On Tuesday, a team of researchers are planning to release details of a critical vulnerability which they claim could have serious consequences for internet users who use PGP/GPG to encrypt and decrypt their sensitive email communications.
The researchers meant to hold off on full publication until Tuesday, May 15, though the white paper was published earlier due to the embargo being broken. This attack relies on a three-part message being sent. Furthermore, separate guides have been provided to disable PGP plugins in Thunderbird, Apple Mail, and Outlook. The digital privacy watchdog also suggested the use of alternatives, such as Signal, for the time being as the implications of the vulnerabilities described in the paper are better understood, and hopefully mitigated, by the cybersecurity community. "In fact OpenPGP is immune if used correctly while S/MIME has no deployed mitigation", the expert said. The reason is that a team of European researchers has found critical flaws in the encryption standards and now there are no fixes available.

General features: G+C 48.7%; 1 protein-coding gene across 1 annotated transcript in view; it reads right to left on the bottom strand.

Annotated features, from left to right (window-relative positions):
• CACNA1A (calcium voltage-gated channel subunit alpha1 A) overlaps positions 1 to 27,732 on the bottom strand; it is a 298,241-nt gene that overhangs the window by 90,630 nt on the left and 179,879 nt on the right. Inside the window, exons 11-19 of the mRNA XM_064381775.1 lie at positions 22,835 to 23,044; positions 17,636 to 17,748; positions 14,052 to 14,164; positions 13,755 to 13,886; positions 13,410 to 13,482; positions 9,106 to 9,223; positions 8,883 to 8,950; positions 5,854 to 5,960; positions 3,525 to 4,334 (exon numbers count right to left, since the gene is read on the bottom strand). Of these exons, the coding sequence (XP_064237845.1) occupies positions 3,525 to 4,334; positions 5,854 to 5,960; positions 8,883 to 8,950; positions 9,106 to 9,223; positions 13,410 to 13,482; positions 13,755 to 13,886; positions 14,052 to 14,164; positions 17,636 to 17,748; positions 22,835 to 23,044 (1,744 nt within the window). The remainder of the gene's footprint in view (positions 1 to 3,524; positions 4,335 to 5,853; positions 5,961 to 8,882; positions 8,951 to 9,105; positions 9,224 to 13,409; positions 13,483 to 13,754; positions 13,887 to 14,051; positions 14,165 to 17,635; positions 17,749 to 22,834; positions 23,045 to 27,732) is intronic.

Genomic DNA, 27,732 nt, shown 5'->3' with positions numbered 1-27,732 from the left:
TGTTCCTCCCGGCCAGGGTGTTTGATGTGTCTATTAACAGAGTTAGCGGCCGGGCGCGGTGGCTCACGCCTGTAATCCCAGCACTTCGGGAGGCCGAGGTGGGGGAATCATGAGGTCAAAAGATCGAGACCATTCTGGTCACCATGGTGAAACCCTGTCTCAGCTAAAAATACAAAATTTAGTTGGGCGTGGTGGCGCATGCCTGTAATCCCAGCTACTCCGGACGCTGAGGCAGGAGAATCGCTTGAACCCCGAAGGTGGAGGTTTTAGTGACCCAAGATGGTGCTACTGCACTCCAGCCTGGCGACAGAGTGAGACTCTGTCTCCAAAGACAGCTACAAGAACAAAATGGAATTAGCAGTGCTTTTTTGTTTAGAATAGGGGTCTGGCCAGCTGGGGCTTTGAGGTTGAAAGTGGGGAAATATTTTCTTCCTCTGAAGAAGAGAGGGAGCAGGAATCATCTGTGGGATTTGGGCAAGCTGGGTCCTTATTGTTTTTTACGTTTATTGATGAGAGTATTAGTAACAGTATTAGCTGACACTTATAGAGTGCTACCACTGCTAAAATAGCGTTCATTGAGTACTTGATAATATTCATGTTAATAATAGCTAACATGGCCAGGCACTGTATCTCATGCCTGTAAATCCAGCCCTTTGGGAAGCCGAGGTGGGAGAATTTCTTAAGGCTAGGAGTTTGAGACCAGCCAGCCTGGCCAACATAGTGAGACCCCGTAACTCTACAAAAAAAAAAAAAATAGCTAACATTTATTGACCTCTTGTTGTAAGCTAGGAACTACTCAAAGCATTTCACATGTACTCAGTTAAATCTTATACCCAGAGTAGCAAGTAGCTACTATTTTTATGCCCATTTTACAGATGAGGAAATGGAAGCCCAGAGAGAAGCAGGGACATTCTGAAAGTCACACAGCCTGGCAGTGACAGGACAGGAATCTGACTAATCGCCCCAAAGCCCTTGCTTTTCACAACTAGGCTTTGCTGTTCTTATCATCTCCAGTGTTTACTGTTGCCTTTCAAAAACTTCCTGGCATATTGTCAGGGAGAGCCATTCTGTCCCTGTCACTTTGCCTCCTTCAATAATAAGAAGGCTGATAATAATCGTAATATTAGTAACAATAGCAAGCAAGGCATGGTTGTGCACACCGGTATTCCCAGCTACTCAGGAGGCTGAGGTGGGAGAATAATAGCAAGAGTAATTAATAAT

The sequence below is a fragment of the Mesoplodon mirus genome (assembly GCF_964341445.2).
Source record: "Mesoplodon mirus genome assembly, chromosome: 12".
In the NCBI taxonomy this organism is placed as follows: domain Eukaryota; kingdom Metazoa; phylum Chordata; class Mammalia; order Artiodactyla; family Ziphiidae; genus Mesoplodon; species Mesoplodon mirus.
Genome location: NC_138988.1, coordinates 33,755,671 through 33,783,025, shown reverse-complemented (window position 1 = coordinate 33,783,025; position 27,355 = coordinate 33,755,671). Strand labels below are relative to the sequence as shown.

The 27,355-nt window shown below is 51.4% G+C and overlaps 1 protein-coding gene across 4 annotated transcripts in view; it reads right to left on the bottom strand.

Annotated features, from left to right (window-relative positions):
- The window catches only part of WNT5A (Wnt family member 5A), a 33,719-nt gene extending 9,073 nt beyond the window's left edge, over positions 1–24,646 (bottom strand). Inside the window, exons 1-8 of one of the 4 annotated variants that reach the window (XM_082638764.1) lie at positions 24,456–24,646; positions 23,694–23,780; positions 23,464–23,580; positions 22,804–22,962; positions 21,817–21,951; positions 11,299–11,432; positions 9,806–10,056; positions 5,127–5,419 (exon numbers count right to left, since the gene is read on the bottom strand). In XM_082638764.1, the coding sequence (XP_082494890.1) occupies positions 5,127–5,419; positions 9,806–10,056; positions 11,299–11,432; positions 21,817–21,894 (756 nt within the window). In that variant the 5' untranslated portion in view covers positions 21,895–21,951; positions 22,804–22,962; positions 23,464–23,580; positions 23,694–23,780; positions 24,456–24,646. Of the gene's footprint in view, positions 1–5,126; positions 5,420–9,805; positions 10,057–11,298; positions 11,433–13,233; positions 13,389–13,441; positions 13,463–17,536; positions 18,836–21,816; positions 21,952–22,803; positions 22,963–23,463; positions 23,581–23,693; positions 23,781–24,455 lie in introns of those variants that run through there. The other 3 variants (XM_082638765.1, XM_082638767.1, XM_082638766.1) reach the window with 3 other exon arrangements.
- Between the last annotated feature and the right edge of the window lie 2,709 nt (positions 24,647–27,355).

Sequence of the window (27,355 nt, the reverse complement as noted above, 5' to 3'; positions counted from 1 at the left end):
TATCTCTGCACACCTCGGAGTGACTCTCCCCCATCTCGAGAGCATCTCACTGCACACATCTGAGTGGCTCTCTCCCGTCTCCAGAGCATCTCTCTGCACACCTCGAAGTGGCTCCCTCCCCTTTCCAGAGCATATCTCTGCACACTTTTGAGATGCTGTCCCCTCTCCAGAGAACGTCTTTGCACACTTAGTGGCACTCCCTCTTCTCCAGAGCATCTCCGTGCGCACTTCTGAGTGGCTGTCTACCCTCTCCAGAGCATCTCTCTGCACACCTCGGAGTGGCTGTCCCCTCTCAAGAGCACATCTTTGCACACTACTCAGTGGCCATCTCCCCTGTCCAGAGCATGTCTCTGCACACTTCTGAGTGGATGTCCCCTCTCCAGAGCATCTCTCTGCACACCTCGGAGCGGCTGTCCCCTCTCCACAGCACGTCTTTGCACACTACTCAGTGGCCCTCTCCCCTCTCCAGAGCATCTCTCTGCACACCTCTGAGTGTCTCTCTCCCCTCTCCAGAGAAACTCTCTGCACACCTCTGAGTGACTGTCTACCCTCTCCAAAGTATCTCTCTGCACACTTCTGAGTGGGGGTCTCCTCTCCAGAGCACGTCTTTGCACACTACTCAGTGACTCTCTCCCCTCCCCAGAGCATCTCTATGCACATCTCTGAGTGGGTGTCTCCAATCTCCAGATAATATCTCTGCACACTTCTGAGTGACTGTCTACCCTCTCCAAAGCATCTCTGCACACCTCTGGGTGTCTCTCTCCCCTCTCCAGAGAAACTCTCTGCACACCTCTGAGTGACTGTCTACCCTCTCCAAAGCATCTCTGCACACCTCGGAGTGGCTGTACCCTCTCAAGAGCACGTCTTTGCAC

So clients like Apple Mail, iOS Mail and Mozilla Thunderbird would view the emails as HTML instead of an encrypted message, and display it as one plaintext email instead of three hashed messages.
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The EFAIL vulnerabilities, which now have no software patch, "might reveal the plaintext of encrypted emails, including encrypted emails sent in the past", according to researchers. The Efail attacks rely on external communication and if a user is decrypting emails in a standalone application, the risks are somewhat muted.
In the first exploit, hackers can "exfiltrate" emails in plaintext by exploiting a weakness inherent in Hypertext Markup Language (HTML), which is used in web design and in formatting emails.
"Our advice, which mirrors that of the researchers, is to immediately disable and/or uninstall tools that automatically decrypt PGP-encrypted email". Then the emails are changed in a particular way and sent to a victim. The attacker would have to have access to the encrypted emails to begin with, meaning that the victim's account would need to be compromised as a starting point.
To exploit the weakness, a hacker would need to have access to an email server or the mailbox of a recipient.